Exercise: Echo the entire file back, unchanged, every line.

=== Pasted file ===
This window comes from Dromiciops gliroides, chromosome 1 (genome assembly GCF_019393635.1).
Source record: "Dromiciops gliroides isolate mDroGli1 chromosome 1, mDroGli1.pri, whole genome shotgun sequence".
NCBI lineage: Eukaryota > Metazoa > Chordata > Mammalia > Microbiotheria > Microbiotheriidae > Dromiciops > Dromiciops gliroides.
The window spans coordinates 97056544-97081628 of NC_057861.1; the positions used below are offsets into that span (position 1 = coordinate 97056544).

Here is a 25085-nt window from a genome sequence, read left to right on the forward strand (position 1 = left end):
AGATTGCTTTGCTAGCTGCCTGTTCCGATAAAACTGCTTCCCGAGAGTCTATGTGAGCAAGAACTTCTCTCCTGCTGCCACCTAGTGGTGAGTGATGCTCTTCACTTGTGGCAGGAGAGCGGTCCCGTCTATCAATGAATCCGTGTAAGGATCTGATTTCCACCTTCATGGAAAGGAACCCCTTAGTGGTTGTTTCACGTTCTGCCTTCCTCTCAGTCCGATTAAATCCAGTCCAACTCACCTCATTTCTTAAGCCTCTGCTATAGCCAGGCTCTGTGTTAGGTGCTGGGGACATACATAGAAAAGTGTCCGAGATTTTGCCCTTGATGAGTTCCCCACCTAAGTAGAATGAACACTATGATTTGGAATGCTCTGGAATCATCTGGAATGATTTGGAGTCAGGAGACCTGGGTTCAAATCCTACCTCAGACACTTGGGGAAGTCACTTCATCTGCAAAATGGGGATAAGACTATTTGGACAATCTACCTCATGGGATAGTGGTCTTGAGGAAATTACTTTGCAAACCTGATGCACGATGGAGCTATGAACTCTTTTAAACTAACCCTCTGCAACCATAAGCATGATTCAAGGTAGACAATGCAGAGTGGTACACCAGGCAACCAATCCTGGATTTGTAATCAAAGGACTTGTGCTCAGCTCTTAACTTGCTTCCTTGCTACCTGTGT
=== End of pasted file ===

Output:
This window comes from Dromiciops gliroides, chromosome 1 (genome assembly GCF_019393635.1).
Source record: "Dromiciops gliroides isolate mDroGli1 chromosome 1, mDroGli1.pri, whole genome shotgun sequence".
NCBI lineage: Eukaryota > Metazoa > Chordata > Mammalia > Microbiotheria > Microbiotheriidae > Dromiciops > Dromiciops gliroides.
The window spans coordinates 97056544-97081628 of NC_057861.1; the positions used below are offsets into that span (position 1 = coordinate 97056544).

Here is a 25085-nt window from a genome sequence, read left to right on the forward strand (position 1 = left end):
AGATTGCTTTGCTAGCTGCCTGTTCCGATAAAACTGCTTCCCGAGAGTCTATGTGAGCAAGAACTTCTCTCCTGCTGCCACCTAGTGGTGAGTGATGCTCTTCACTTGTGGCAGGAGAGCGGTCCCGTCTATCAATGAATCCGTGTAAGGATCTGATTTCCACCTTCATGGAAAGGAACCCCTTAGTGGTTGTTTCACGTTCTGCCTTCCTCTCAGTCCGATTAAATCCAGTCCAACTCACCTCATTTCTTAAGCCTCTGCTATAGCCAGGCTCTGTGTTAGGTGCTGGGGACATACATAGAAAAGTGTCCGAGATTTTGCCCTTGATGAGTTCCCCACCTAAGTAGAATGAACACTATGATTTGGAATGCTCTGGAATCATCTGGAATGATTTGGAGTCAGGAGACCTGGGTTCAAATCCTACCTCAGACACTTGGGGAAGTCACTTCATCTGCAAAATGGGGATAAGACTATTTGGACAATCTACCTCATGGGATAGTGGTCTTGAGGAAATTACTTTGCAAACCTGATGCACGATGGAGCTATGAACTCTTTTAAACTAACCCTCTGCAACCATAAGCATGATTCAAGGTAGACAATGCAGAGTGGTACACCAGGCAACCAATCCTGGATTTGTAATCAAAGGACTTGTGCTCAGCTCTTAACTTGCTTCCTTGCTACCTGTGT